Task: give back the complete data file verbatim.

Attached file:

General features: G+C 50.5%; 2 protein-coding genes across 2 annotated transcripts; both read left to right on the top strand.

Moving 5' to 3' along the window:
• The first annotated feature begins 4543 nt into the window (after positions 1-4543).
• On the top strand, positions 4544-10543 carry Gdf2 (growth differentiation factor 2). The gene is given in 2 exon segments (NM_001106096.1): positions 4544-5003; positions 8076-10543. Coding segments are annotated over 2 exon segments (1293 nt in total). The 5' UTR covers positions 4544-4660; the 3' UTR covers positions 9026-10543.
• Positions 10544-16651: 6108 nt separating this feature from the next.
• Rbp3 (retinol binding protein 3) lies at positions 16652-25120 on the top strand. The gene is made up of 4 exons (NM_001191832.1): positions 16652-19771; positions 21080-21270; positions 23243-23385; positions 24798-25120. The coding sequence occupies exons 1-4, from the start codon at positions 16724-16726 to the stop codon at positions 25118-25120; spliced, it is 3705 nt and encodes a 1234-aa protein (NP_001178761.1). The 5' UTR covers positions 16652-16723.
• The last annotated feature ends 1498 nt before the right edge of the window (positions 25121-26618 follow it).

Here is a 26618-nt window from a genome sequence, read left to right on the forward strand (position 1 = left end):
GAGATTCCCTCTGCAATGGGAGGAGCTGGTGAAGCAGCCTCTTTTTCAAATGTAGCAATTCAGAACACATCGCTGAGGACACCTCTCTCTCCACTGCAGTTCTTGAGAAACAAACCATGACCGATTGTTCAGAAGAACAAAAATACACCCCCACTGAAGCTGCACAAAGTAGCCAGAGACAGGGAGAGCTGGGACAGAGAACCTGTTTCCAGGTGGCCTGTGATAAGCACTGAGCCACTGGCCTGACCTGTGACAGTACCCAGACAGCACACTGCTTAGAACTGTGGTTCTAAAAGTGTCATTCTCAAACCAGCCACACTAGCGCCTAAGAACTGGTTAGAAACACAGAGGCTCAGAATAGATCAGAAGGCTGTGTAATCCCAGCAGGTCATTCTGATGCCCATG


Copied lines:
General features: G+C 50.5%; 2 protein-coding genes across 2 annotated transcripts; both read left to right on the top strand.

Moving 5' to 3' along the window:
• The first annotated feature begins 4543 nt into the window (after positions 1-4543).
• On the top strand, positions 4544-10543 carry Gdf2 (growth differentiation factor 2). The gene is given in 2 exon segments (NM_001106096.1): positions 4544-5003; positions 8076-10543. Coding segments are annotated over 2 exon segments (1293 nt in total). The 5' UTR covers positions 4544-4660; the 3' UTR covers positions 9026-10543.
• Positions 10544-16651: 6108 nt separating this feature from the next.
• Rbp3 (retinol binding protein 3) lies at positions 16652-25120 on the top strand. The gene is made up of 4 exons (NM_001191832.1): positions 16652-19771; positions 21080-21270; positions 23243-23385; positions 24798-25120. The coding sequence occupies exons 1-4, from the start codon at positions 16724-16726 to the stop codon at positions 25118-25120; spliced, it is 3705 nt and encodes a 1234-aa protein (NP_001178761.1). The 5' UTR covers positions 16652-16723.
• The last annotated feature ends 1498 nt before the right edge of the window (positions 25121-26618 follow it).

Here is a 26618-nt window from a genome sequence, read left to right on the forward strand (position 1 = left end):
GAGATTCCCTCTGCAATGGGAGGAGCTGGTGAAGCAGCCTCTTTTTCAAATGTAGCAATTCAGAACACATCGCTGAGGACACCTCTCTCTCCACTGCAGTTCTTGAGAAACAAACCATGACCGATTGTTCAGAAGAACAAAAATACACCCCCACTGAAGCTGCACAAAGTAGCCAGAGACAGGGAGAGCTGGGACAGAGAACCTGTTTCCAGGTGGCCTGTGATAAGCACTGAGCCACTGGCCTGACCTGTGACAGTACCCAGACAGCACACTGCTTAGAACTGTGGTTCTAAAAGTGTCATTCTCAAACCAGCCACACTAGCGCCTAAGAACTGGTTAGAAACACAGAGGCTCAGAATAGATCAGAAGGCTGTGTAATCCCAGCAGGTCATTCTGATGCCCATG